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Lockdown? Or is it perhaps meltdown?

Johannes Wessels
@johannesEOSA1

Halfway into a five-week lockdown it is appropriate to compile a kind of “balance sheet”. When the lockdown was announced, Pres Ramaphosa made it clear that protecting lives against Covid 19 was paramount: a position he reiterated when prolonging the lockdown.

For the ANC Government, all other considerations weigh less and may be sacrificed. Mutating from a supreme commander in military camouflage uniform rallying his troops to “kill the virus” to a pope like appearance during Easter sympathizing with the population for carrying the heavy cross, almost like Simon of Cyrene, Ramaphosa has been lauded all around as “bold” and “presidential”. The few voices that since the beginning have argued that severe restrictions that limit fundamental freedoms would fuel poverty and unemployment, were brushed aside as being both inhumane and wrong.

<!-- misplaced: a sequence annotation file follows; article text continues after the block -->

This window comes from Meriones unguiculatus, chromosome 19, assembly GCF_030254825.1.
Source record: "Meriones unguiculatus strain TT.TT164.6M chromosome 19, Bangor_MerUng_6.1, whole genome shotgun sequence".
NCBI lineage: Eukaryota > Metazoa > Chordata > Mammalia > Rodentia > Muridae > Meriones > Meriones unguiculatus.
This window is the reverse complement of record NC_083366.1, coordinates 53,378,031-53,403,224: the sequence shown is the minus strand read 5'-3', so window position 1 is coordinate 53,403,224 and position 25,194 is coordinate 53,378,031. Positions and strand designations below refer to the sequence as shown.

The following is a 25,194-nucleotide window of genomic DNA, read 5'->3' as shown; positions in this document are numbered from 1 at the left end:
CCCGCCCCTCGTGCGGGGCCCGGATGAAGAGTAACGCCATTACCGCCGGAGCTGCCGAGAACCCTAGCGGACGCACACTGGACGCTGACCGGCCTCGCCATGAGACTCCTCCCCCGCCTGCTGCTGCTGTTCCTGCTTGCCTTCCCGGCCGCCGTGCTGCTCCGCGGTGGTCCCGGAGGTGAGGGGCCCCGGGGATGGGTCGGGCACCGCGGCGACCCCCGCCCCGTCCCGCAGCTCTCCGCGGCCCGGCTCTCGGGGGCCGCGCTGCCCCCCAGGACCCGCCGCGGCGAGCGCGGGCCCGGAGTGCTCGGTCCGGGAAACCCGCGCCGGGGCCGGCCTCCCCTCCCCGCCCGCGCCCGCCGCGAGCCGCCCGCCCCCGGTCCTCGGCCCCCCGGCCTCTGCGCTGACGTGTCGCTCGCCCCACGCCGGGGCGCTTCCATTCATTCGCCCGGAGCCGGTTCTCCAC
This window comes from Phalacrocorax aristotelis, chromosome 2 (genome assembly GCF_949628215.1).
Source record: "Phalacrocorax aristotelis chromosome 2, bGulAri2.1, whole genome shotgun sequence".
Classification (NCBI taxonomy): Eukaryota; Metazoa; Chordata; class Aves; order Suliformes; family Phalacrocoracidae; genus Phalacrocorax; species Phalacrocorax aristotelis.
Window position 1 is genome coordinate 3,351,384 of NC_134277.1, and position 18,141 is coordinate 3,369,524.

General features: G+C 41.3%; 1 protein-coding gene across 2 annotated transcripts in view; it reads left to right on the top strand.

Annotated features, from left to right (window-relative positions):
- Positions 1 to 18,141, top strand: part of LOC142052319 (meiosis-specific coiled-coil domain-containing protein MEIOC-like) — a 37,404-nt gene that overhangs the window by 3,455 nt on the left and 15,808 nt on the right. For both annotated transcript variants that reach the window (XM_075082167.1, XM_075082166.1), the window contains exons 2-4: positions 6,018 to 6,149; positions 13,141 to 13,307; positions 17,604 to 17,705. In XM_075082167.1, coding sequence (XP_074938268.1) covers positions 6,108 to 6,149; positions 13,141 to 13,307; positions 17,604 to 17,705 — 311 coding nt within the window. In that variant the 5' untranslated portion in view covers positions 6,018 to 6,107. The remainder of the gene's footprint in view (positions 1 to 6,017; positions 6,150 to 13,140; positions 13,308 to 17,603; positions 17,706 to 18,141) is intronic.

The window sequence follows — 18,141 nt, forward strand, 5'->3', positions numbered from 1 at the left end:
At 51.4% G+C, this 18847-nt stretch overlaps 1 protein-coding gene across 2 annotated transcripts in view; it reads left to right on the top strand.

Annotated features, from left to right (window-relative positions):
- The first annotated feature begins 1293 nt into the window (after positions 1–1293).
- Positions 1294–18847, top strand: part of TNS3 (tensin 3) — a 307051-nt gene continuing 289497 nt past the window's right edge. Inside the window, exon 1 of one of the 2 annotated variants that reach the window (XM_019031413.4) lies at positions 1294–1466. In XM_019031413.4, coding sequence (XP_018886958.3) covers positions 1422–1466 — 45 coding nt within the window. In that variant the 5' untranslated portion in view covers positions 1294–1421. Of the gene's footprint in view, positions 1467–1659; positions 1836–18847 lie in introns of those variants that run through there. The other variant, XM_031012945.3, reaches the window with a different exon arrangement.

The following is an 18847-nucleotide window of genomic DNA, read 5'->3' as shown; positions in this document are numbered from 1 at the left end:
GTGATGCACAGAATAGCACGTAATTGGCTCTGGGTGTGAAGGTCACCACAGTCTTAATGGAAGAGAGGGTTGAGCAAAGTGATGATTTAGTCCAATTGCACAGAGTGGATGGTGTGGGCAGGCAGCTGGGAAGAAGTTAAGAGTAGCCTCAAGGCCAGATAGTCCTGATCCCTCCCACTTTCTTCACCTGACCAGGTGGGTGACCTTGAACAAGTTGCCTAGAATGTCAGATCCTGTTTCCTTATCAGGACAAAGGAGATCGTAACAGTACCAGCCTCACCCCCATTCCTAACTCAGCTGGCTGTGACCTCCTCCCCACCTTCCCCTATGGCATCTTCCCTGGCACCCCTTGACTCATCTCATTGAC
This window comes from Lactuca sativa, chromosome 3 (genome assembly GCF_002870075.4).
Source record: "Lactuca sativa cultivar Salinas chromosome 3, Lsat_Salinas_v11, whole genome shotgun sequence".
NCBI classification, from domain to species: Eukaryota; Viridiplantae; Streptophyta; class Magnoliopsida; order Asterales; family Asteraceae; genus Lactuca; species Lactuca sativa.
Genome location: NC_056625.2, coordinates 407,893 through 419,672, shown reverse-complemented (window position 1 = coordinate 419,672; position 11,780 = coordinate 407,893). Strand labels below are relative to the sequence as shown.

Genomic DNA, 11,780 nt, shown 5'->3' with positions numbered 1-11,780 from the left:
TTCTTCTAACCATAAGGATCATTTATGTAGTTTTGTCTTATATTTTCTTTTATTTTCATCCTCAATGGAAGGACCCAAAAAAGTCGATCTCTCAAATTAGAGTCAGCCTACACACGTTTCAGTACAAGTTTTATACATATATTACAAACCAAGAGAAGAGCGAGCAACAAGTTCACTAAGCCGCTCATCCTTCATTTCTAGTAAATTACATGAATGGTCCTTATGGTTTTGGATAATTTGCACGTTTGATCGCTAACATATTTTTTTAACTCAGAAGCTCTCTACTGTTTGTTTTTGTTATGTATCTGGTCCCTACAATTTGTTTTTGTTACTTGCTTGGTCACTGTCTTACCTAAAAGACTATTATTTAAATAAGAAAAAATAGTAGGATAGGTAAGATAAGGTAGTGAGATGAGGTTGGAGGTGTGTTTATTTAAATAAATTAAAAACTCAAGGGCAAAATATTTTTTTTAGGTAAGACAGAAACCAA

To date it is uncertain whether the lockdown, the wide application of Bacillus Calmette–Guérin vaccine in SA or any ther factor has contributed to the (still) low infection rate in South Africa. What is dead certain is that the economy (already in a critical condition prior to the appearance of Covid 19) has been rushed into ICU to a position close to the door where the dead are wheeled out to the morgue.

Read EOSA’s proposals on how Government can assist SMEs by cutting CIT and exempting those with a turnover below R2.5 million from VAT.

Government has, as yet, to indicate its estimates of the economic impact of the lockdown measures, e.g.:

  • the decline in VAT receipts;
  • the decline in CIT (and for sole proprietors, the decline in personal income tax);
  • the additional costs of demands on the UIF;
  • the additional costs of deploying the military and the police at the current levels;
  • the cost of measures to support the informal traders, small enterprises and other assistance measures to support businesses;
  • the support measures to assist businesses in the hospitality industry;
  • how these would impact on the budget deficit and what the implications are for government debt.
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Creating jobs and reducing poverty: why not enable the informal sector properly?

Author: Frederick Fourie